Monday, June 29, 2015

An Introduction to Mexican Cinema

I'm currently working on a zine for an upcoming exhibit this Friday at Hibbleton Gallery, which is a retrospective of the films we've explored at our weekly film series.  This zine is called "An Introduction to Mexican Cinema."  Here's the introduction I wrote to the zine, in which I discuss the challenges (and rewards) of finding classic Mexican films.  The research that went into this zine also forms the basis for our upcoming Mexican Cinema series at Hibbleton...

With the exception of a handful of films that have become international hits, the cinema of Mexico is not well-known by many Americans.  Indeed, before doing research for this zine (and an upcoming film series at Hibbleton Gallery), Mexican cinema was not well-known to me.  This is a strange state of affairs, considering Mexico is our neighbor.  While reading Carl J. Mora’s Mexican Cinema: Reflections of a Society (a standard text on the topic), I began compiling a list of films to check out.  By the time I finished the book, my list included over 100 films!

The next step was to find these films and begin watching them.  This proved to be a difficult, laborious (and expensive!) task.  I scoured Netflix, Hulu, and Amazon for these films, and mostly came up empty-handed.  Classic Mexican cinema is hugely under-represented on these online viewing platforms.  To give just one example, Maria Caldelaria, considered by some to be the greatest Mexican film ever made, winner of the Grand Prize at the Cannes International Film Festival, is not available to watch online with English subtitles. 

Frustrated but not defeated, I began to take a different approach.  Having exhausted the “instant watch” game, I began ordering actual DVDs online.  I got Maria Candelaria, several Cantinflas movies (sort of the Mexican Charlie Chaplin), lots of great stuff.  However, when the first batch arrived in the mail, most did not have English subtitles!  This was going to be harder than I thought.

Not one to give up easily, especially when I become obsessed with something I think is important, I continued searching, finding a handful of DVDs online, some used.  Each time I found and watched a classic Mexican film, I felt privy to some secret knowledge.  The difficulty of the task made small victories more rewarding.  It was like mining for gold.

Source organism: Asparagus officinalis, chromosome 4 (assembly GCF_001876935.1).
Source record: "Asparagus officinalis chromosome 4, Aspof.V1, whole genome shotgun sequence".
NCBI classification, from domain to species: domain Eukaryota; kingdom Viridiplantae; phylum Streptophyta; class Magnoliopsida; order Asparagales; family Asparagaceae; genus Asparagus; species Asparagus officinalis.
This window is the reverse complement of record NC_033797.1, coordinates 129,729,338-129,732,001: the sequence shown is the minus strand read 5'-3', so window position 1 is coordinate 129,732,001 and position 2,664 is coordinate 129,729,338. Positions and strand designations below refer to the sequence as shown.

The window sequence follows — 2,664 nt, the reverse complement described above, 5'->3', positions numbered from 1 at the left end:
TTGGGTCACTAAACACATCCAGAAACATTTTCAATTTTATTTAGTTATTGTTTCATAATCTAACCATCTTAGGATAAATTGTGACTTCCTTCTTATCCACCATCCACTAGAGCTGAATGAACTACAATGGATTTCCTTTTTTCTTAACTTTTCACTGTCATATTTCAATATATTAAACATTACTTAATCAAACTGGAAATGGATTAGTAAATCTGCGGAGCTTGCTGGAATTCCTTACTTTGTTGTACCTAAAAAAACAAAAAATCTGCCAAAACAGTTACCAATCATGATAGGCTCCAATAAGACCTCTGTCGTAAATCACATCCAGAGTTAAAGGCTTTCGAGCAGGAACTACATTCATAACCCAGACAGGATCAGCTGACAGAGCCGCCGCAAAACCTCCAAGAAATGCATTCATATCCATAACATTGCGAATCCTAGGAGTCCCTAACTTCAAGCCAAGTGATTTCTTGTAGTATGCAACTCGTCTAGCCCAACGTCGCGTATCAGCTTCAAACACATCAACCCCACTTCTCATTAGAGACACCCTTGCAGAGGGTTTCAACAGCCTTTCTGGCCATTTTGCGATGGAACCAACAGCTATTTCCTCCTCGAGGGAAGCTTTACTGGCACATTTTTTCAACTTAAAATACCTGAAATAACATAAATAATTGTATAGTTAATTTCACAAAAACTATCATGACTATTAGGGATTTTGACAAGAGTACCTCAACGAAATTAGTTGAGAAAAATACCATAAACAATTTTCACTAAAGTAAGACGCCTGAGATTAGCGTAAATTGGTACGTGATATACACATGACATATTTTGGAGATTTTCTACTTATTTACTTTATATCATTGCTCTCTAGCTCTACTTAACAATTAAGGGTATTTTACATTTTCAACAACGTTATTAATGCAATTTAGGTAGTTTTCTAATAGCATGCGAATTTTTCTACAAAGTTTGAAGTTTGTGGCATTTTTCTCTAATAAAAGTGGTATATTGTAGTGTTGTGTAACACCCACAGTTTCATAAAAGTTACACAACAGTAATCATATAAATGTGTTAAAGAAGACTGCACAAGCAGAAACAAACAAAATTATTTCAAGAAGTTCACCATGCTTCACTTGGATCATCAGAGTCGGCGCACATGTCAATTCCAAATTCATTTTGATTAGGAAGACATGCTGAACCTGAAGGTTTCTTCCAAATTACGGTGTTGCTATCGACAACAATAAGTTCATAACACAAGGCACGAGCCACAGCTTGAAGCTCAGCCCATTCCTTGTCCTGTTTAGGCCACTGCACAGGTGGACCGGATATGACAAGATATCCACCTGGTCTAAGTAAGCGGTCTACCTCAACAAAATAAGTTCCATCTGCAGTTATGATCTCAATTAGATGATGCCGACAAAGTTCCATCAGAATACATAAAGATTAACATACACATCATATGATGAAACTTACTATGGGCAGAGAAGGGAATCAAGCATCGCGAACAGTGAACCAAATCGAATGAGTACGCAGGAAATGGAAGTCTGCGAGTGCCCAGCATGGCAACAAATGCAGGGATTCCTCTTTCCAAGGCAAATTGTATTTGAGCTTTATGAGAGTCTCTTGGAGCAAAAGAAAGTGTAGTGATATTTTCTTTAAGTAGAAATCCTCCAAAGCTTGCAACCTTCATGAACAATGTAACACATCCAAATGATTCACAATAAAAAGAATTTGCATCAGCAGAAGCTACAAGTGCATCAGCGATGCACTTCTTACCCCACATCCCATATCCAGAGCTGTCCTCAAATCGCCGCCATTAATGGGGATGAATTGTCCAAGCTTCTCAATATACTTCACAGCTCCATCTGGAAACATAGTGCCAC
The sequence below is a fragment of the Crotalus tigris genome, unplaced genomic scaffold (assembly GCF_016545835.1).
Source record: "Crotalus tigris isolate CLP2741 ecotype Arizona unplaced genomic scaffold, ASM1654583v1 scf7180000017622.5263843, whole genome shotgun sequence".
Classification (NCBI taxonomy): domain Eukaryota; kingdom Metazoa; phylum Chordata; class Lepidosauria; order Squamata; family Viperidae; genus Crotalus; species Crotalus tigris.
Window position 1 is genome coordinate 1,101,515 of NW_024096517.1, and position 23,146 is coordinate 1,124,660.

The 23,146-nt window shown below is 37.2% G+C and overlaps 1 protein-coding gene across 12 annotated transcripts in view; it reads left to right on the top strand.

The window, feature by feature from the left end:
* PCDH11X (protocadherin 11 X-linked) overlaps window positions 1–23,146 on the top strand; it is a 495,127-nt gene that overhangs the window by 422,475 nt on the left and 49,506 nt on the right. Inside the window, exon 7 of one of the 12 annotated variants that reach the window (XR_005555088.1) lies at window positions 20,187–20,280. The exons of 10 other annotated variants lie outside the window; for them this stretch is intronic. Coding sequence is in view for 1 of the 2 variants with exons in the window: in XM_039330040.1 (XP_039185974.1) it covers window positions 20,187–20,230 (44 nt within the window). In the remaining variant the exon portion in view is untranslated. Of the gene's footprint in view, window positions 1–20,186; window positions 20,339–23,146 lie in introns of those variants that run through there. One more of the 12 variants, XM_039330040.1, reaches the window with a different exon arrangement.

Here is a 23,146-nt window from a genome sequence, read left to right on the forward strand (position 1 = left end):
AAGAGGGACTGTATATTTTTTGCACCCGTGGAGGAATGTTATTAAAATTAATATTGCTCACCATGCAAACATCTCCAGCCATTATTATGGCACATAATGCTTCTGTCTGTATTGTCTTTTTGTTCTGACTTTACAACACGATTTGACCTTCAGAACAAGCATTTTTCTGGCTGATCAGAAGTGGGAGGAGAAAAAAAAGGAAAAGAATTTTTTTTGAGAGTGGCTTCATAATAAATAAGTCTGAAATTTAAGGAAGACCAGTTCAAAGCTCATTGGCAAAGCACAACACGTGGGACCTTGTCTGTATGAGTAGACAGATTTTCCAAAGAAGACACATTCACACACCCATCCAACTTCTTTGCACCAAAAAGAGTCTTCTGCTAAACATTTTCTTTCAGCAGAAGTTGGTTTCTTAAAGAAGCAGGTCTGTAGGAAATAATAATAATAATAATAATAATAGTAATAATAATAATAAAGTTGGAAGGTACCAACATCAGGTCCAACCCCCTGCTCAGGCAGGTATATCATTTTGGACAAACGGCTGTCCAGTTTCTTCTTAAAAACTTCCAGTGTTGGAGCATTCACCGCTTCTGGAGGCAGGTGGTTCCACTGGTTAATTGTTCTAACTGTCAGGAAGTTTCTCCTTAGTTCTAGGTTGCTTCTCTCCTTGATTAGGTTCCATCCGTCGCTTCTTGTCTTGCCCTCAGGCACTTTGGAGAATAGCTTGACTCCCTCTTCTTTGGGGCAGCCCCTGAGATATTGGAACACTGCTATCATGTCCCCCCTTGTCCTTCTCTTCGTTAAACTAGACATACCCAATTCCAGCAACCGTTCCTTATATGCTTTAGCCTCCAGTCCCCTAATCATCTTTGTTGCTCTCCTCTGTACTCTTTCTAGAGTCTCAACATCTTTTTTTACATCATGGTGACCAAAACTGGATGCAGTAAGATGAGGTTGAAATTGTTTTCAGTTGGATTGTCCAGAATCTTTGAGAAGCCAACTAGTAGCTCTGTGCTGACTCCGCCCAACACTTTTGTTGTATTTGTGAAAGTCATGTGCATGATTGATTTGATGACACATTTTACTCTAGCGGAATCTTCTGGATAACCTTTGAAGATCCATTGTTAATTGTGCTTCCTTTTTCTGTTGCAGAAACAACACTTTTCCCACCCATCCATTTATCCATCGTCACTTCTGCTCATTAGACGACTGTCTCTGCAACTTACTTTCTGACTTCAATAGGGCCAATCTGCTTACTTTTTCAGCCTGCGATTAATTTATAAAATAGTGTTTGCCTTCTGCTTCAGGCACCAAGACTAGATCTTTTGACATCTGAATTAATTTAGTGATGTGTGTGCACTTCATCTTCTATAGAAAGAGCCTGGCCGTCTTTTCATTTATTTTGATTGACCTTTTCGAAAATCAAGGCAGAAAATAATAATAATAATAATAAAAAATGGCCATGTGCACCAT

I enlisted the help of a tech-savvy friend to scour the interwebs for torrents and downloads of films that were simply unavailable anywhere else (which is the case for much Mexican cinema).  Slowly, very slowly, I began to amass a small collection of films, and began watching them.  There are still huge gaps in what I was able to find.  (I challenge you to find a copy of Felipe Cazals’ Canoa!)

I’m not sure why classic Mexican cinema is so hard to find in the U.S.  My hope is that companies like The Criterion Collection will release more of these films.  Until that day, American movie buffs are being seriously culturally impoverished.  Watching Mexican cinema has opened windows of insight into our neighbor to the south—its culture, politics, music, and our entwined histories.  The goal of this zine (and each zine in our growing World Cinema Zine Library) is to shine a light onto the deep well that is Mexican cinema.  Seek out these films, savor them, and be enlightened, mis amigos!

Still frame from Maria Candelaria.

2 comments:

  1. Hi Jesse - I have a question about "Maria Candelaria." I'm hoping to screen the film as part of a Mexican film series I'm putting together at the museum where I work. I am having a very difficult time finding a DVD or BluRay copy of the film with English subtitles, however. I came across your blog in my online search, and saw you mentioned English subtitles in the copy you viewed! Do you happen to have any info about where I could find a copy of the DVD (or an online source) with English subtitles? Thank you in advance for your help!

    Callan Steinmann
    Associate Curator of Education
    Georgia Museum of Art
    callan@uga.edu
    706.542.8863

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